(Shavar Ross) I can understand the backlash but I thought they were tryin' to be different with this film.  They already knew they would continue the series so this was the one film that would be different from all the rest. Gotta admit, it was different.  We're The Black Sheeps of the series, lol.


(Steve De Roover) The movie is almost cut to shreds due to the courtesy of the MPAA. Everybody at Paramount claims the footage is lost, but after the release of the first box set there is again some new footage found for parts IV, VI, VII and VIII for the new DVD’s. Do you think it’s true that all the footage for Part V is gone or is it always a way to promote the new DVD’s? And how did Danny Steinmann and you/the cast react on the cuts imposed by the MPAA?

(Shavar Ross) I'm not aware of any lost footage.  If there is, I'd like to see a blooper reel.  They should've had blooper reels from all the films in the series on the DVDs.


(Steve De Roover) You were involved in the "Crystal Lake Memories" book, in Daniel Farrands documentary "His Name Was Jason" and in the new Deluxe Edition of Part V. It looks to me that you are a huge supporter for the franchise. Am I wrong about that?

(Shavar Ross) Well, I'm a pretty down-to-earth guy.  I'm very approachable and most people sense that from me.  I've also matured to appreciate all my accomplishments in my career thus far.


(Steve De Roover) You were a famous child-actor in the eighties thanks due your work in some successful sitcoms. How was that like?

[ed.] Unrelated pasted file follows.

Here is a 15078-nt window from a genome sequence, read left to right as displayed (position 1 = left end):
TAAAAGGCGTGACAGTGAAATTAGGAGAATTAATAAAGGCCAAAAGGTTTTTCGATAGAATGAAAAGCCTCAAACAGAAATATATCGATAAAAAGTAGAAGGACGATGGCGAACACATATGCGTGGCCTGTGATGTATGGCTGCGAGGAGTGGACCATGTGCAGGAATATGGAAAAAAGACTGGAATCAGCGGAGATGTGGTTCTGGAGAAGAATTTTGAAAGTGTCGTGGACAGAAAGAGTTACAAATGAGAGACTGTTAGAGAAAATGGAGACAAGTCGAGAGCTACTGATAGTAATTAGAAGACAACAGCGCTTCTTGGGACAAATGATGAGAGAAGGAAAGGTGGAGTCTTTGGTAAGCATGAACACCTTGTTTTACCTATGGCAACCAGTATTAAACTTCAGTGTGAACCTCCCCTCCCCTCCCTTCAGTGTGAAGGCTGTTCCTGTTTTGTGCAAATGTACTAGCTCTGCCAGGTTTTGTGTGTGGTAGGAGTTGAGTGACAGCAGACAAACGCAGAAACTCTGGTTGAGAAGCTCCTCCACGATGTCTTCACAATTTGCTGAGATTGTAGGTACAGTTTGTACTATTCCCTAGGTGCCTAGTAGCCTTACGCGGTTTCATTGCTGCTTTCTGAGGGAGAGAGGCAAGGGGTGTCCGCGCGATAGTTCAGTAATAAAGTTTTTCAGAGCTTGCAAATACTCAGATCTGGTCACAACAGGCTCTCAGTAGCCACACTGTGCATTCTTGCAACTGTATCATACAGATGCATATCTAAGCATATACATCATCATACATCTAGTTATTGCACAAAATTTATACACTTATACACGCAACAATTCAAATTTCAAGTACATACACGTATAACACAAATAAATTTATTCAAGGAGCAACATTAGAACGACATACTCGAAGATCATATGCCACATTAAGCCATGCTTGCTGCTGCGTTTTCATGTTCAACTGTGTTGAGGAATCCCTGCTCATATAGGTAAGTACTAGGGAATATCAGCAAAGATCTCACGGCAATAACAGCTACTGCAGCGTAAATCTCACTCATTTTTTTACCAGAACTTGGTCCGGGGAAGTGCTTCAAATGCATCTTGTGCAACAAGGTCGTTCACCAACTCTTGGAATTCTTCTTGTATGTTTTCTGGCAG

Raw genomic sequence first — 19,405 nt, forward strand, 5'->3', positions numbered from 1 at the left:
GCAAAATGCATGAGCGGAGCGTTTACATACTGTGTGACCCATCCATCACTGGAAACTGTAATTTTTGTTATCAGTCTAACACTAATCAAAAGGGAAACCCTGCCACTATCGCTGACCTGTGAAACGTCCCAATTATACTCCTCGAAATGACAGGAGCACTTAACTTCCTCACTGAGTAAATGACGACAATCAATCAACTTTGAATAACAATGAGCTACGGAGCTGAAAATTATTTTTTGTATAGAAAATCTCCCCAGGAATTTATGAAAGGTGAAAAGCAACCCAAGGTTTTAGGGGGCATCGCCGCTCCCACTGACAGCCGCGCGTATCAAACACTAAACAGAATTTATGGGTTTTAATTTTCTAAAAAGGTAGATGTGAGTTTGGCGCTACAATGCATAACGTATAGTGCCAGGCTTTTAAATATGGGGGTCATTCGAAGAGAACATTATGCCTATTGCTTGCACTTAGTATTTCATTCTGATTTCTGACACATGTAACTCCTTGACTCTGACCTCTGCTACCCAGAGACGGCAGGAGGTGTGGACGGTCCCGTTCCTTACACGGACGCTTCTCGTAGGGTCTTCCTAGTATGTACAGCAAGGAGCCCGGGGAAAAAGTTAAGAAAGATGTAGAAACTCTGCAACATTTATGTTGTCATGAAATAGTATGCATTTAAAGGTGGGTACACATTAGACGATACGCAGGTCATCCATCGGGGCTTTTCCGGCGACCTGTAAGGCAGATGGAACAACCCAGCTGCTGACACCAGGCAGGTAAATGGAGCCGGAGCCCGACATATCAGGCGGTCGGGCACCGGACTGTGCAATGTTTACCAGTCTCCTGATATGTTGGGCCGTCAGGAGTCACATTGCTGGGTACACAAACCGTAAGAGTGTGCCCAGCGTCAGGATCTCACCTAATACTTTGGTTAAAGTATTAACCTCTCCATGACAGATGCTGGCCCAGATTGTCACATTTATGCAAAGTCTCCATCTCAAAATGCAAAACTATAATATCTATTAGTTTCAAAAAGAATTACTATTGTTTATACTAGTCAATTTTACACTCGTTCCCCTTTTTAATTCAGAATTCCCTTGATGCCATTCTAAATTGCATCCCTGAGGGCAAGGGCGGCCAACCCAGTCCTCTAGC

(Shavar Ross) It was fun and respectable times.  People respected those shows back then.  I don't think they respect people like Gary Coleman nowadays.  His attitude wasn't the best but fans don't understand the psychological effects and trauma a child actor experiences after a show gets cancelled, after he/she is considered "washed-up." Gary Coleman is still a genius to me, no matter what people say about him.


(Steve De Roover) How did your own production company come about? Now you are CEO and you also produce, write, edit and direct. That is completely different than acting. Can you tell us more about that?

(Shavar Ross) I just got tired of going on auditions.  I don't like to wait on people.  So far, I've produced, wrote, directed and edited two short films and a feature film that is in stores on DVD.  From now on I'm gonna start writing myself parts in my own films.  I'm actually interested in making a horror film now so you horror film producers hit me up.  I hope you guys support it if I produce one lol!  You guys can even help me with the storyline, lol, just give me one of the lead roles.  No red suit though!!


(Steve De Roover) What will the future bring for you? Can you shed some light on some of your upcoming projects?

(Shavar Ross) I would like to continue my directing career.  It's not easy making independent films but I think I will eventually become very successful at producing them.  I'm just realizing that I can do much, much more than I've done in my past.  Unlike other former child actors, I don't sense that I'm through with my career.